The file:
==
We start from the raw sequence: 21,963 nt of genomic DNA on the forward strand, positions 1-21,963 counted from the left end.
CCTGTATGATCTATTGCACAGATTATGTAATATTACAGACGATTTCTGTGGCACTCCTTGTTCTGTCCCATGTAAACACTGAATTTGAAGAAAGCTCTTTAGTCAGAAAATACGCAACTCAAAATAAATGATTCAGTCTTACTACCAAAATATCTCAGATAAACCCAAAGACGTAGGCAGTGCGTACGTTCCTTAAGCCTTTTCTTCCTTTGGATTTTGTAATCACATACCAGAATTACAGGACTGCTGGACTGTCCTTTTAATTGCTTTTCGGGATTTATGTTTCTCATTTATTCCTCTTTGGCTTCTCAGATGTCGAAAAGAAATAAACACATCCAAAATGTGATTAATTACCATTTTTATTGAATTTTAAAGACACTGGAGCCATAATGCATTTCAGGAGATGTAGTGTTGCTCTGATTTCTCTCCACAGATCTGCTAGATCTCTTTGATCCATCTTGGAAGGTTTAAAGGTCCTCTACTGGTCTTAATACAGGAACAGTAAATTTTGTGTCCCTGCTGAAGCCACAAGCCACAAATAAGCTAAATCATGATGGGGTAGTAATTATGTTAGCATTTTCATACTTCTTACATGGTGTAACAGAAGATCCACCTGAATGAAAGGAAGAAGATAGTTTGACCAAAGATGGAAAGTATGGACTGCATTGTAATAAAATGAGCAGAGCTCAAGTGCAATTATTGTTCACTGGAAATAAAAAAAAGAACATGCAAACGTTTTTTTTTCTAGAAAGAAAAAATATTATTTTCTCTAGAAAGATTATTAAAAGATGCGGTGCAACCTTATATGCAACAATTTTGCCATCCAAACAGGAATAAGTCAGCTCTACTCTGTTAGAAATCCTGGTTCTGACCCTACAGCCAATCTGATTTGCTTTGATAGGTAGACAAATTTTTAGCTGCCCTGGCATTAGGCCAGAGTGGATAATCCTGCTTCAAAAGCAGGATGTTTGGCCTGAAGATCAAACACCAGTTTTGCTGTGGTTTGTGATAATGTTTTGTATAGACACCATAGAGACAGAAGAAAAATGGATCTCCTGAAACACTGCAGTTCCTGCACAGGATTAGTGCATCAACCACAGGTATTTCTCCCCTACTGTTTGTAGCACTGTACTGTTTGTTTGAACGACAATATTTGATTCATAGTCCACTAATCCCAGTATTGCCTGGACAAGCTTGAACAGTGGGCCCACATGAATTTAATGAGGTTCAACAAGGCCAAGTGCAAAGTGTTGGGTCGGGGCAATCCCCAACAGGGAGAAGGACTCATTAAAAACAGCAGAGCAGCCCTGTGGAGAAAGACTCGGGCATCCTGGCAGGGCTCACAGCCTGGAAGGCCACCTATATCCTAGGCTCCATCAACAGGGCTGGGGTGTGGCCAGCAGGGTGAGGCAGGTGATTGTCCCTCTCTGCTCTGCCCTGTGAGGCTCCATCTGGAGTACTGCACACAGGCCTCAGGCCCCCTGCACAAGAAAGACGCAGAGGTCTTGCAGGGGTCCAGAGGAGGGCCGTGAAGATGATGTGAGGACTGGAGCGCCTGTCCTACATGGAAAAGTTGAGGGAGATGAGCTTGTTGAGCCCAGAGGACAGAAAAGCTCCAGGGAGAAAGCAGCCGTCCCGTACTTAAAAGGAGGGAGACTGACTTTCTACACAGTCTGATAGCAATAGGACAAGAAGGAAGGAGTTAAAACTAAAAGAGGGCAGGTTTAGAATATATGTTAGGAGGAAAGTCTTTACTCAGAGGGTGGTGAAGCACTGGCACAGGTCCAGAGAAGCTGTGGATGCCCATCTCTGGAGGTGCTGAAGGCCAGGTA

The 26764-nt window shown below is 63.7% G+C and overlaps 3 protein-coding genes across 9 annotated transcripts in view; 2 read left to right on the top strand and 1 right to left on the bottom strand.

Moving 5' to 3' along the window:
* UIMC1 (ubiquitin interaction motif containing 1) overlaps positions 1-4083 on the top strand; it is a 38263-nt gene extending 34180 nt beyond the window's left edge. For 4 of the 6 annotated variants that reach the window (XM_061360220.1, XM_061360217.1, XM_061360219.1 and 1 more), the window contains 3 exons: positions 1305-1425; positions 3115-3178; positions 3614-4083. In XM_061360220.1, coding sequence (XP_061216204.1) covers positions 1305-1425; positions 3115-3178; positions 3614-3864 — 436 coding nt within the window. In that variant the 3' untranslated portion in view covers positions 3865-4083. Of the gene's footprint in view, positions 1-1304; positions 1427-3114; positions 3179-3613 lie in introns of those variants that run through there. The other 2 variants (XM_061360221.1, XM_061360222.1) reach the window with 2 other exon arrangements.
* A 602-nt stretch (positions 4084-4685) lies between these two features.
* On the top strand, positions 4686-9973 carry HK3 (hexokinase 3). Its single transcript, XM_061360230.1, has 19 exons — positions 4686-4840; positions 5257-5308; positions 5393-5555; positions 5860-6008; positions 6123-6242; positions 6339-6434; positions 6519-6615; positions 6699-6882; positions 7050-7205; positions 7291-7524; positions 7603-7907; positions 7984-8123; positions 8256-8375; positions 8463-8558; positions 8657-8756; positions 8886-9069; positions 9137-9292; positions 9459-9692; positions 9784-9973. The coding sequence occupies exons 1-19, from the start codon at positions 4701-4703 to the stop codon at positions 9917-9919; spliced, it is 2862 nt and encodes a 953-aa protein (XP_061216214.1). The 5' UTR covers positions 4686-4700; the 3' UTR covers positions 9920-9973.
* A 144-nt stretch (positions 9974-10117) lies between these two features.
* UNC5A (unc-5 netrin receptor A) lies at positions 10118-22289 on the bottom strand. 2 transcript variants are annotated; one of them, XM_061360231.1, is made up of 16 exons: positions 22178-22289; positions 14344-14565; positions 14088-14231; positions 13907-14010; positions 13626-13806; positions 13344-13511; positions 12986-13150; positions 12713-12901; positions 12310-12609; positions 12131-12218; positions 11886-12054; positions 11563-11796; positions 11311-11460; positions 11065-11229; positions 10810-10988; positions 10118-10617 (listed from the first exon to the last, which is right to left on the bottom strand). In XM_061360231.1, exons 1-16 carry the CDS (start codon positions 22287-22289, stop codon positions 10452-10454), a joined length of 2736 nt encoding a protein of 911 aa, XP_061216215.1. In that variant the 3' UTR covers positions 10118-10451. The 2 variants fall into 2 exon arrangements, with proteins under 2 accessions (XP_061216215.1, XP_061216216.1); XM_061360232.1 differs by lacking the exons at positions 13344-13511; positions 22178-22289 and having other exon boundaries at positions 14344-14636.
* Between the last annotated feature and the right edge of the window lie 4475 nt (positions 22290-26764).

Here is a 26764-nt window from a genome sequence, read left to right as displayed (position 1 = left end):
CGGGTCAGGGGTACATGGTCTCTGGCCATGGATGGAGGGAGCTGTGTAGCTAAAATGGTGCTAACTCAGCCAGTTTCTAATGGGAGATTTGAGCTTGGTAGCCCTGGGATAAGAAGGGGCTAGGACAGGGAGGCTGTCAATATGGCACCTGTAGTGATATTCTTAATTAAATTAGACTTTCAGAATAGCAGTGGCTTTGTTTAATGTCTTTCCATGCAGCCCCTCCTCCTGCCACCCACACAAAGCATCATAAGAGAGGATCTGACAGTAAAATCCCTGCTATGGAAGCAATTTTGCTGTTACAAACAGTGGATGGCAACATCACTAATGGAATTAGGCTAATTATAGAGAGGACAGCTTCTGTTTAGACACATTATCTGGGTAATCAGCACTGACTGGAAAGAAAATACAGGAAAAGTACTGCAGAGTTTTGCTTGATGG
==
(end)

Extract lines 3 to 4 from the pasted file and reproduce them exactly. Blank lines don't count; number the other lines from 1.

The 26764-nt window shown below is 63.7% G+C and overlaps 3 protein-coding genes across 9 annotated transcripts in view; 2 read left to right on the top strand and 1 right to left on the bottom strand.

Moving 5' to 3' along the window: